· Adoption by the Cuban state of new measures with regard to the remittances from abroad, an estimated $1.5 billion yearly, of which less than 15% reaches the hands of the black population. Reduction of the tax burden on these remittances (it is currently 20%, and it should be 10%). Fifty percent of the latter tax collected by the government should be automatically awarded to the FUNACEN since remittances from abroad are conducive to the soaring of racial inequalities in Cuba.
· Authorization for the convening of a National Congress on Racism and Racial Discrimination by autonomous organizations within Cuba, without interference from the branches of power; authorization for Afro-Cuban intellectuals and activists to participate in a roundtable of Cuban nationalists from inside the island and the diaspora, with the aim of discussing strategies to combat racism in Cuba.
· Authorization to create a National Overseer to monitor the racial situation in Cuba and to act on behalf of the elimination of racially discriminatory practices of all types, whether in governmental agencies or in the private spheres.
· Adoption of measures and concrete policies that bring dignity and respect to the phenotype associated with the black race, which is the object of denigration and ridicule in Cuba, especially in the cases of black women; positive projection of the Afro-Cuban phenotype in all major media, cultural manifestations, and forms of artistic representation, in order to counter the racist derision concentrated primarily on the racial traits associated with people of African descent (nose, lips, skin color, hair, body type, etc.).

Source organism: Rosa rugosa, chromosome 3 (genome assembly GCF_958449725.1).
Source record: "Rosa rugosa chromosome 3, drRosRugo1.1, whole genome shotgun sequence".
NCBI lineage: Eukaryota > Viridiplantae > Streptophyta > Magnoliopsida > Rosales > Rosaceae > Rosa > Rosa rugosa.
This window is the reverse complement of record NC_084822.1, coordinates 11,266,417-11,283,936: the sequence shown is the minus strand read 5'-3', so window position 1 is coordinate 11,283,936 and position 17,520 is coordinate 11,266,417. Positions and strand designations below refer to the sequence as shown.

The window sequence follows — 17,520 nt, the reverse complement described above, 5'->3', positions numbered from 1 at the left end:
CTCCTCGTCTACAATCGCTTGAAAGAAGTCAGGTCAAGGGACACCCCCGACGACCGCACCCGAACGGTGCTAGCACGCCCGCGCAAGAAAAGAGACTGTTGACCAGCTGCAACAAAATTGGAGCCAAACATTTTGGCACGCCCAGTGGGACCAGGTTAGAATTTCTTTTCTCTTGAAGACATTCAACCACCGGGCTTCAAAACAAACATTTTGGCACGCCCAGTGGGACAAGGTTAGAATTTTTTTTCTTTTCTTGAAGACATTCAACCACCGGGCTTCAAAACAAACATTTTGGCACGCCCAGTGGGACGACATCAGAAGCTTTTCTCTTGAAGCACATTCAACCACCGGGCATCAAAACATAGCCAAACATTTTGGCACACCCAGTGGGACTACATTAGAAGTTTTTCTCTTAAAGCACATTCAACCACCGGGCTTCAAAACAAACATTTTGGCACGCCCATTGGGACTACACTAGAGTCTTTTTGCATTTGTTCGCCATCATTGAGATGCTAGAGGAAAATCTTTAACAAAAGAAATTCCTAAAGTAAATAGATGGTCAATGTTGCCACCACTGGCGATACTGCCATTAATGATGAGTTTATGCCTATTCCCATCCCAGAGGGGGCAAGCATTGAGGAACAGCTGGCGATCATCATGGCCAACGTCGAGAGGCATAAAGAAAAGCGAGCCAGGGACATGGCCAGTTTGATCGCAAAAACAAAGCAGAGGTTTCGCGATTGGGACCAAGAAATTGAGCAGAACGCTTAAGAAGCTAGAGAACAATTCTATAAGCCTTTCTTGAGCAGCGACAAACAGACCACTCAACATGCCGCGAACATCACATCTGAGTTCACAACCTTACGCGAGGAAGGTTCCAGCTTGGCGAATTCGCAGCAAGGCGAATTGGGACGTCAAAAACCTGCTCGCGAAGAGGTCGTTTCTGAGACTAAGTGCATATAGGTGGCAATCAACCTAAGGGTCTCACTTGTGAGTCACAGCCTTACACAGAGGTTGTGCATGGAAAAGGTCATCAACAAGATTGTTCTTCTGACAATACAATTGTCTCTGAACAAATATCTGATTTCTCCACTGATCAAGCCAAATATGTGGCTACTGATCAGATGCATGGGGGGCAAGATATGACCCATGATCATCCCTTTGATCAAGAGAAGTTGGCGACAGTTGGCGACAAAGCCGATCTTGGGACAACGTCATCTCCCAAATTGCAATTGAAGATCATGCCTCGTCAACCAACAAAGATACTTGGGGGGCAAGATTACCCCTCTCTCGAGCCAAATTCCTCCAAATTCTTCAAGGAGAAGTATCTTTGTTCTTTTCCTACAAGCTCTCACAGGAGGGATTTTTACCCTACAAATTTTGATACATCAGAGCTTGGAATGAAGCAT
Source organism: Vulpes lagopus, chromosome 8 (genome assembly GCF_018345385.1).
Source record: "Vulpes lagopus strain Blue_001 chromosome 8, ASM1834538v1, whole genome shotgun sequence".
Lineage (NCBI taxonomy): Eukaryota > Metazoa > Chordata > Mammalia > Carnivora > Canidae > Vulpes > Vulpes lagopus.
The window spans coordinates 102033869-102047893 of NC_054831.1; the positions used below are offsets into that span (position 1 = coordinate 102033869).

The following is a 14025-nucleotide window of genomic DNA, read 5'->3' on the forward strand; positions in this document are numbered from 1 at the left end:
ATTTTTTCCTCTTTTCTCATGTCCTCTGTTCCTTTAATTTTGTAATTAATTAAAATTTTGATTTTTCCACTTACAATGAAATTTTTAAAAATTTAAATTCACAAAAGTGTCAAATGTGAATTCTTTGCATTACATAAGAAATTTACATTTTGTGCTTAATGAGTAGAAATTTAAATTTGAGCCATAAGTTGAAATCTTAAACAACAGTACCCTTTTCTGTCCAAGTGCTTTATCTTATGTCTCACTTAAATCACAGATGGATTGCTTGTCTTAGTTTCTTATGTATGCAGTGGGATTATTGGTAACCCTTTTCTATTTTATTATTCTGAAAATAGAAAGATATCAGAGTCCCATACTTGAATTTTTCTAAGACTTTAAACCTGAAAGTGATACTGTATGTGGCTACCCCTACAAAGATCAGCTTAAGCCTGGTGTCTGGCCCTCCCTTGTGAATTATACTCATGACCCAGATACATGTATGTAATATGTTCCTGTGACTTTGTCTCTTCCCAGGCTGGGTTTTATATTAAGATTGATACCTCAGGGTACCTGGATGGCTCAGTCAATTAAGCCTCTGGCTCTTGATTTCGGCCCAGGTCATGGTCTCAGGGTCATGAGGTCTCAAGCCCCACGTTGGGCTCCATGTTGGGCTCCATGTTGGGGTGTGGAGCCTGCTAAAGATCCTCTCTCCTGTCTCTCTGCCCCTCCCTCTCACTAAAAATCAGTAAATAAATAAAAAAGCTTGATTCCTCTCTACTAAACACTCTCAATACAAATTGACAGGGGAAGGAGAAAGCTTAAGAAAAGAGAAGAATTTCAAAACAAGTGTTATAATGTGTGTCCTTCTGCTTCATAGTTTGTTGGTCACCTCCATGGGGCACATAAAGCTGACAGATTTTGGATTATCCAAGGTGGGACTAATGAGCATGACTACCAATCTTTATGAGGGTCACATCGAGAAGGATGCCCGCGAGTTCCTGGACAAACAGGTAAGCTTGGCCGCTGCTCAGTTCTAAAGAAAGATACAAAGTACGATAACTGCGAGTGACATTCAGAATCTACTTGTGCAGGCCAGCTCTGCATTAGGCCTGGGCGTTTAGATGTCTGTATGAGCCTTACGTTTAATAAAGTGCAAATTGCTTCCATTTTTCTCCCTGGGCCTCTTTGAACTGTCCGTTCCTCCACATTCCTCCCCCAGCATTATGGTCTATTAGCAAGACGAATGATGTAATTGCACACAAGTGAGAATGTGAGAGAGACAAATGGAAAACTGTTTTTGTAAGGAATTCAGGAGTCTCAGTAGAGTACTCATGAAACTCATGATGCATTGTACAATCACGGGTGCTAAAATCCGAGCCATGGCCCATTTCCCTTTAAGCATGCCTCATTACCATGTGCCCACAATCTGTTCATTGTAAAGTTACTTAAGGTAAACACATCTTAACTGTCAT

· Formal criminalization of racism and racial discrimination in all areas of national life without the right to bail, as it has been established in Brazil through the Cao Law; proposal to the Cuban National Assembly for new legislation specifically designed to punish any type of discriminatory manifestation or racial humiliation in public or in private spaces.
· Massive recognition of the black woman and her extraordinary contribution to the national dignity, for she has suffered and continues to endure doubly the consequences of racial and gender discrimination; launching of a national campaign for the re-assessment of the Afro-Cuban female phenotype; authorization to create a self-governing Organization for Afro-Cuban women totally independent of the Federation of Cuban Women (FMC), and with the permission and capacity to pursue independent and foreign financial support.
· Recognition of the existence of organic majorities in Cuba, with particular attention to race and gender, that will have to be reflected in all government and decision-making institutions that affect our political, economic, and cultural life, given that at least 60% of the population in Cuba is estimated to be of African descent; creation of a mechanism that can guarantee the progressive representation of black Cubans at all levels and instances of the country, and that, to begin, must reach 35% within the next five years in all key positions of: the Party; the Government; the Parliament; the Mass organizations; the leadership of the Armed Forces and the Ministry of the Interior; mass communication organizations (especially the television and movie industries); the tourist industry; and mixed (private/government) firms created with foreign capital.
· Official recognition and respect to all Afro-Cuban religions, recognizing them as equal to other religions in Cuba, through the installation of a mechanism of permanent dialogue between the political leadership of Cuba and those religions, as has effectively been done with Christian religions. Placing Afro-Cuban religions in the position that is legitimately theirs would advance the process of national and cultural identity. Immediate cessation of all official and unofficial practices that lead to the commodification, folklorization, and exploitation of Afro-Cuban religions toward touristic ends, attaching adequate legal consequences to prevent discrimination of these religions, as befits a secular country.